When Fr Charles Suver was 38 years old, he was assigned to the 5th Marine Division as one of their chaplains. It was the height of the World War II, and Fr Suver’s boys were assigned to take on the Japanese on a little island named Iwo Jima.
The night before they landed, the Marines knew what faced them the next day – 23,000 Japanese troops headed by one of their most capable generals. They knew that a difficult and bloody day was coming with the sunrise. A group of the men hunted down Fr Suver to talk about what lay before them, pray a bit, and calm their nerves.
At some point of the evening, one of the younger officers said that he wanted to bring an American flag with him so that it could be raised on Mount Suribachi.
A certain Lieutenant Haynes replied, “Okay, you bring the flag, and I put it up there.”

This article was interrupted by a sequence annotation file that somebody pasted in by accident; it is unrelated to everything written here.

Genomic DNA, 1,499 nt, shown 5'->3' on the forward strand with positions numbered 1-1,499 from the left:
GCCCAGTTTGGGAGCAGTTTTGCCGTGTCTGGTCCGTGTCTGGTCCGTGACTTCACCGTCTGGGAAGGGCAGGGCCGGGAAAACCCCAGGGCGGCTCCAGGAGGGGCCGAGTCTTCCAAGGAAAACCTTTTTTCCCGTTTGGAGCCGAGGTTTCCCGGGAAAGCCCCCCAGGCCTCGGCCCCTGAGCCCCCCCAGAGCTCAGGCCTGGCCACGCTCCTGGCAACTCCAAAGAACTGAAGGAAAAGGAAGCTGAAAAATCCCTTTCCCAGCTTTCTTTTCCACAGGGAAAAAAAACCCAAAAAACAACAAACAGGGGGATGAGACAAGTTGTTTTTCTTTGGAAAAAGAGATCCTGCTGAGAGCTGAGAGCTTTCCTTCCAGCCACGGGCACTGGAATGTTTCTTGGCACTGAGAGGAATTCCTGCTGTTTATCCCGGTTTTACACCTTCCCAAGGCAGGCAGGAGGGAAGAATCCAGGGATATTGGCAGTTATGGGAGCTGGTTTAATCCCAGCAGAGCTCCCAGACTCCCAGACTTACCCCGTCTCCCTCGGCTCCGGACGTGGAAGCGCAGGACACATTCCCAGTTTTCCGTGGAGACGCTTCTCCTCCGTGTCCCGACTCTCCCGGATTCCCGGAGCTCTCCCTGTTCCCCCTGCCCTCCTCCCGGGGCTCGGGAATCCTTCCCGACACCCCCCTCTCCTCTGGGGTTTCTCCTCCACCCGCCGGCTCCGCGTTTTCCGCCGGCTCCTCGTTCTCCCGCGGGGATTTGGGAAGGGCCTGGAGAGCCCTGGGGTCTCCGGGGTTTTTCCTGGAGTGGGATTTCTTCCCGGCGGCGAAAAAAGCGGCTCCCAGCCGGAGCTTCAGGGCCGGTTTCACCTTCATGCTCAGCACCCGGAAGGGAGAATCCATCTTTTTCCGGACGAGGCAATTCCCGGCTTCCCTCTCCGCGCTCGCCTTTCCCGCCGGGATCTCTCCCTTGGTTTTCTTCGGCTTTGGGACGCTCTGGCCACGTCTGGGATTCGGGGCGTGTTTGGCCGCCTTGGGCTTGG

To which Fr Suver said, “You put it up there, and I celebrate a Mass under it!”
Fr Suver said Mass onboard the boat that morning at 5:30, and then went ashore with his men on the most dangerous beach, Green Beach. During the days of terrible fighting, Fr Suver helped where he could at the aid station and administered the Sacraments to those who had fallen.
On the fifth day, Fr Suver noticed that the men were making their way steadily up Mount Suribachi. He called to his assistant to grab the bag containing all the supplies he would need to celebrate Mass, and ran towards the mountain. He reached the top minutes after the flag was raised.
Surrounded by Marines, with the sounds of the ongoing battle filling his ears, Fr Suver celebrated Mass for the approximately twenty Marines on top of Mount Suribachi. It was the first Mass ever celebrated on Iwo Jima.